Bloomberg's $150 million funding for the programme is another example of the big gift trend within philanthropy. In this instance, the media businessman and former NYC mayor is concentrating on the area of diversity in STEM subjects within higher education and post-graduate research.
Businessman and former New York City mayor Mike Bloomberg is teaming up with his alma mater, John Hopkins University, to widen opportunities for minority groups pursuing courses in science, technology, engineering and maths. A total of $150 million is being granted by Bloomberg Philanthropies, continuing a trend of big gifts in philanthropy.
The funding will be used to create “additional pathways for students from Historically Black Colleges and Universities (HBCUs) and Minority Serving Institutions (MSIs) to pursue and receive PhDs in STEM fields,” Bloomberg Philanthropies said in a statement yesterday.
“STEM fields play an increasingly important role in developing innovative solutions to a wide range of pressing challenges, yet STEM PhD programmes don’t reflect the broad diversity of our country. So creating more equitable opportunities for more students is critical to our country’s future in so many ways,” Michael R Bloomberg said in a statement. “By supporting JHU’s world-class STEM programme, and by partnering with historically Black and minority-serving schools that have a strong record of educating students who go on to get STEM PhDs, we will help increase diversity in industries that will pioneer advances we have not yet even imagined, and shape the lives of generations to come.”
Bloomberg has already established a track record in academy-focused big gifts, as well as funding for other projects. For example, in 2018, Bloomberg gifted $1.8 billion to John Hopkins University from his private fortune. The amounts involved in modern philanthropy, even allowing for inflation compared with the era of the Rockefellers and Carnegies, are huge. (John D Rockefeller Snr was a notable benefactor to medical research.) A number of billionaires have signed the Giving Pledge, promising to transfer at least half of their vast wealth to philanthropic causes. The Giving Pledge was started in 2010 by Bill and Melinda Gates and Warren Buffett.
Explaining the new venture, Bloomberg Philanthropies said that studies show that STEM PhD programmes do not reflect the broad diversity of talent and perspectives that other fields of study have cultivated, nor have they effectively recruited scholars matriculating from diverse undergraduate institutions.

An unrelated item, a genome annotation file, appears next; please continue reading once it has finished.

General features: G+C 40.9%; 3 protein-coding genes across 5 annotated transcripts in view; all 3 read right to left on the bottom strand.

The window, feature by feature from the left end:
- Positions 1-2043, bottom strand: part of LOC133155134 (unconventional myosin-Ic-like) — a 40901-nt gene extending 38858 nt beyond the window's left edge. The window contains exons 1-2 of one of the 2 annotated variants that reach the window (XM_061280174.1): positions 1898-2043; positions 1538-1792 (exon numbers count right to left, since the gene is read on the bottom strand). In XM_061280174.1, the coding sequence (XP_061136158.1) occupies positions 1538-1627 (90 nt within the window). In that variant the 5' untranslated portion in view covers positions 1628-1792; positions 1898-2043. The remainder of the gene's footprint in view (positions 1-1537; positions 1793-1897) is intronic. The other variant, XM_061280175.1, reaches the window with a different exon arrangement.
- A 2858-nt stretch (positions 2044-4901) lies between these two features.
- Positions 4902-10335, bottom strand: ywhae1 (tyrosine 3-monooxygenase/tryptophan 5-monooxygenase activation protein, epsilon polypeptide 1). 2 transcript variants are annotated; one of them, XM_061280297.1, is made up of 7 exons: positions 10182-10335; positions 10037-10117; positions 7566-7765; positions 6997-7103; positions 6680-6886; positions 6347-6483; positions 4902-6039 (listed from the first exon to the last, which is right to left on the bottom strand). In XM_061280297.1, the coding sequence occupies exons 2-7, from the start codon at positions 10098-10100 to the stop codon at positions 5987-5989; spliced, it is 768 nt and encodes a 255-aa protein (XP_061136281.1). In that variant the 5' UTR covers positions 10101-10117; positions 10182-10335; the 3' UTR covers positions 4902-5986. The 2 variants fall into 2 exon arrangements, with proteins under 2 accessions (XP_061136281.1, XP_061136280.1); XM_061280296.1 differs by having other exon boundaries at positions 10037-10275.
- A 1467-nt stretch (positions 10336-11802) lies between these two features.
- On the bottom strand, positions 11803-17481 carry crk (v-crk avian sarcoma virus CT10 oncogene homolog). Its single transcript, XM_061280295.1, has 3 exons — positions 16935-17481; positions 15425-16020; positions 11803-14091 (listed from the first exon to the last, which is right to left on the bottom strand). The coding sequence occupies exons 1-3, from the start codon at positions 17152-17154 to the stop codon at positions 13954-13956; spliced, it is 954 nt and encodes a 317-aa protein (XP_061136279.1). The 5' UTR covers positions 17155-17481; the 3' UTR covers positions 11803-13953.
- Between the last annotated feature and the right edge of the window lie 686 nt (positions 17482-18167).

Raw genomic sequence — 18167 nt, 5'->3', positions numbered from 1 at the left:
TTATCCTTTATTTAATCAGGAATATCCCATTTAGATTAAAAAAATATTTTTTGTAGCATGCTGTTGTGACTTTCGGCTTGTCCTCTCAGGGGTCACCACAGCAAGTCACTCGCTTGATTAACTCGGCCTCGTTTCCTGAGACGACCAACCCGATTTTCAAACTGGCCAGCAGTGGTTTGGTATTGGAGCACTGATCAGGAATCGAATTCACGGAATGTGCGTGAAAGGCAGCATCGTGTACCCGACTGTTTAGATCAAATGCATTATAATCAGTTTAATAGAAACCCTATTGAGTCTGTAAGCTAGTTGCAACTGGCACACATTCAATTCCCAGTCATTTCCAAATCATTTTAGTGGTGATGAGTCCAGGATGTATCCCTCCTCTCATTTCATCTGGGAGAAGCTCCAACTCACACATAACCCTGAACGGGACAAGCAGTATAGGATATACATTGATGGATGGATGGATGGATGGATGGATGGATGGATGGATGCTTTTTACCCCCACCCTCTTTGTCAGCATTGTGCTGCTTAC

It cited National Science Foundation data showing that in 2019, there were more than 30 fields of science – including multiple disciplines in biology, chemistry, physics, maths, and engineering – in which fewer than five PhDs were awarded to Black or Latinx students in the US.
“While Black Americans comprise 13 per cent of the US population and Latinx people 18 per cent, in 2019 they received just three and seven per cent, respectively, of new engineering, maths, physical sciences and computer science PhDs, according to the NSF. The deficits in STEM diversity extend beyond Black and Latinx students; the percentage of science or engineering PhDs awarded to Native American, Native Hawaiian or Pacific Islander students has been stagnant at about a third of their share of the population for a decade,” BP said in its statement.
“Scientific discovery that continually advances human flourishing and creates a healthier, safer world must be fuelled by the expertise and insights of people of differing perspectives and ideas. Yet, decades of data and our own experience show the persistent truth that PhD programmes, particularly in the STEM fields, do not reflect the full spectrum of available talent,” Ronald J Daniels, president of Johns Hopkins University, said. “We cannot hope to produce the best science nor ensure that our faculties are truly representative until we increase the diversity of our PhD programmes. Through the Vivien Thomas Scholars Initiative, John Hopkins now has the opportunity and imperative to invest ambitiously, think ambitiously, and act ambitiously to begin correcting the longstanding inequity in PhD education.”
This news service has written about some of the issues that big gifts bring up, such as founders ensuring that their objectives are enforced.